Delgado, in AARP call, rebuts Faso, talks climate and economy
Democratic congressional candidate Antonio Delgado on Friday said developing bipartisan support for legislation means recognizing issues on the ground that affect people across district boundaries.
Delgado spoke during a conference call organized by AARP a day after his Republican opponent in the Nov. 6 election, U.S. Rep. John Faso, participated in a call. AARP said just over 2,600 people were on the Delgado call. Faso’s call drew about 3,000.
Faso, during his call, said he strives for bipartisanship as a member of the House.
Faso and Delgado — along with Green Party candidate Steve Greenfield of New Paltz and independent candidate Diane Neal of Hurley — are seeking the seat in New York’s 19th Congressional District. Faso has held the seat for one two-year term.
Answering a question about climate change, Delgado said people need to understand its impact at the local level.
“It can be an abstract concept and it can run away from you if you don’t tie to the ground levels,” the Rhinebeck resident said.
He said examples of the local impact of climate change is farmers have had to adjust planting practices and individuals are dealing with a growing tick population.
“Every where I’ve gone across this district, we have come across folks who have dealt with Lyme disease,” Delgado said. “As a father, I can tell you one of the scariest things for me is taking ticks [off] my children when they come from playing in the backyard.”
With fossil fuels often blamed for climate change, Delgado pressed for the use of alternative energy sources — not only for the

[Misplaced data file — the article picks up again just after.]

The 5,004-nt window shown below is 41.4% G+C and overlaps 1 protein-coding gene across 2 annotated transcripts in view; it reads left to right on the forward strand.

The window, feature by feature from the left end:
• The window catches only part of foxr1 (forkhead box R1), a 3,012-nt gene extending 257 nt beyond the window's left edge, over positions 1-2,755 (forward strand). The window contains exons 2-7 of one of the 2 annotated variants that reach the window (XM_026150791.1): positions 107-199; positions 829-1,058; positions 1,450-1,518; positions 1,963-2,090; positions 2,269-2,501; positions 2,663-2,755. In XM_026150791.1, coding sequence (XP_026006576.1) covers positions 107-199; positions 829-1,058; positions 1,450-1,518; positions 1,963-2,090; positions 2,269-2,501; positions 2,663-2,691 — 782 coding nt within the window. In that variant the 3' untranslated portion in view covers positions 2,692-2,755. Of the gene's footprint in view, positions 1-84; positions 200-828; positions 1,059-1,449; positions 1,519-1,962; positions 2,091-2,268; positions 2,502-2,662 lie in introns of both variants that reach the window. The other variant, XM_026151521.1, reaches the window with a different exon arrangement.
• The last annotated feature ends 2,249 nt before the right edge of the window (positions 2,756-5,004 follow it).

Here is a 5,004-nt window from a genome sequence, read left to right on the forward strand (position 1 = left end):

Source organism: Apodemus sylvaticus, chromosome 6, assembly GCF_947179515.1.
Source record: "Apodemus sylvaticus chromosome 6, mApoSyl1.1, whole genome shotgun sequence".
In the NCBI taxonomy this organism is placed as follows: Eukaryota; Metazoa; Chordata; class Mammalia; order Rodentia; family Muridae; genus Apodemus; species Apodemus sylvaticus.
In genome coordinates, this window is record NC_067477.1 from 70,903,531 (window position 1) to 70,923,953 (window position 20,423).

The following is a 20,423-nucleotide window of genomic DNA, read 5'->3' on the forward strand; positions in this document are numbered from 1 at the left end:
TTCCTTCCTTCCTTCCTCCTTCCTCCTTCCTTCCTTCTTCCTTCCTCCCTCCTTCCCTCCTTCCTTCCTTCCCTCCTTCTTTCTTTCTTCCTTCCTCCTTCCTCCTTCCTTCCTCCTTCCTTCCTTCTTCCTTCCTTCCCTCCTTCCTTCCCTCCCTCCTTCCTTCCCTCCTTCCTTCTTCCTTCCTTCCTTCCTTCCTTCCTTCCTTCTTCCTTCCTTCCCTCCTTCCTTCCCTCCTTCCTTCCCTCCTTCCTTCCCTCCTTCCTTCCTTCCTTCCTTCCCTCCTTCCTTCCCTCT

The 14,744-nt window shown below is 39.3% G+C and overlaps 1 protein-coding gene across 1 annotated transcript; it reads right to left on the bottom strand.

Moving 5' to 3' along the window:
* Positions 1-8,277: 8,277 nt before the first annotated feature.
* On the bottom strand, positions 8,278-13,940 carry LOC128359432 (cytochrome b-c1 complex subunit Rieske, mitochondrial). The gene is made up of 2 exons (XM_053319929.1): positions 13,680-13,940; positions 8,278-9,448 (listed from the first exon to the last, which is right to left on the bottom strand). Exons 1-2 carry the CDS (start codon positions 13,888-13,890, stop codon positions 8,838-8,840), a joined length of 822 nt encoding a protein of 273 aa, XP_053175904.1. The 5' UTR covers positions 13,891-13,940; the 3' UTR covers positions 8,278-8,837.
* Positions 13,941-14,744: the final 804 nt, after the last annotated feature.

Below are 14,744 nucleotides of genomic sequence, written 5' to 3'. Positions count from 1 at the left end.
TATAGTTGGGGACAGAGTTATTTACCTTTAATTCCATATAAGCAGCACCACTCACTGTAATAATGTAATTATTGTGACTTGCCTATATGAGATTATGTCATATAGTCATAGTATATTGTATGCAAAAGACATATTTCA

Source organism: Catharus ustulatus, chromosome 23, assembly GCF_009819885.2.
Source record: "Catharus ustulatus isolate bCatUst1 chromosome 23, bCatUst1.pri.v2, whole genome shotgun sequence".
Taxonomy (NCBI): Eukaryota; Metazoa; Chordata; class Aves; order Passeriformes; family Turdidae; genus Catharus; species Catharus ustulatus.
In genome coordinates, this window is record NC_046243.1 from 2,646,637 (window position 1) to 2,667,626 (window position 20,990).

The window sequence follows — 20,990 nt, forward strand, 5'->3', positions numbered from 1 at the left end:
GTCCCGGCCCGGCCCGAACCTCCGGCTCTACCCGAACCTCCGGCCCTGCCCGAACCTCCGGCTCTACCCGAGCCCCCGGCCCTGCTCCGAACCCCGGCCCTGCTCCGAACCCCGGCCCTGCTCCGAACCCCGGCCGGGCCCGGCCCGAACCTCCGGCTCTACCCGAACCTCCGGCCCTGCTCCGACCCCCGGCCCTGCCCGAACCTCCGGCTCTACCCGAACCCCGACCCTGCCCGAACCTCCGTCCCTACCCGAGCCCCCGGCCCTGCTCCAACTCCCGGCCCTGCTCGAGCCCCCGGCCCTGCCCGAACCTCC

sake of the environment but for the good of the economy.
“For the small business owner, for the business community, all the economic growth right now is in the renewable energy space,” Delgado said. “That’s where the growth is. It’s not in the fossil fuel industry. It’s investment in solar [energy, which is] growing at 17 times the rate of the overall economy.”
Of his opponent in the upcoming election, Delgado said Faso has misrepresented several positions the Democrat has taken.
“Congressman Faso has tried to create a straw man,” Delgado said. “In essence, somebody who he’d like to run against rather than the person who is running against him.”
“I’m not advocating for a government takeover of health care. I’m advocating for a public option ... [that] allows people to buy into the system, so people are actually paying into the system for the care they need,” he said.
Several callers noted that existing Medicaid programs don’t include coverage for hearing aids or dental procedures, which Delgado called a shortcoming that became worse under Republican control of Congress.
Delgado said improving broadband internet access across the 19th Congressional District would be a significant economic driver.
“If you don’t have the ability through your phone or through the internet to access the market and sell you goods and services, that is a real problem,” he said. “It blows my mind that, here we are in New York, and folks are still living without broadband access. ... This [affects] our farming community because there’s billions of dollars right now in New York City for locally grown organic food that we can’t tap into because we are not building the infrastructure regionally that allows our farming community to do that.”
Delgado said the Republican approach to helping small businesses puts the country at risk of repeating the banking crisis that required bailing out financial institutions that were considered too big to fail.
“Unfortunately, what we’ve seen recently is a bank bill that allows that access at the expense of allowing big banks to do the same sort of practices that lad us into the 2008 crisis,” he said. “Those two things shouldn’t go hand in hand. We should be able to provide access to small community banking without ... [allowing] the big banks to do exactly what they did to get us in trouble in the first place.”
New York’s 19th Congressional District comprises all of Ulster, Greene, Columbia, Sullivan, Delaware, Schoharie and Otsego counties; most of Dutchess County; parts of Rensselaer and Montgomery counties; and a small piece of Broome County.
AARP said it not sponsoring conference calls for Greenfield or Neal because neither has reached 10 percent support in major polls.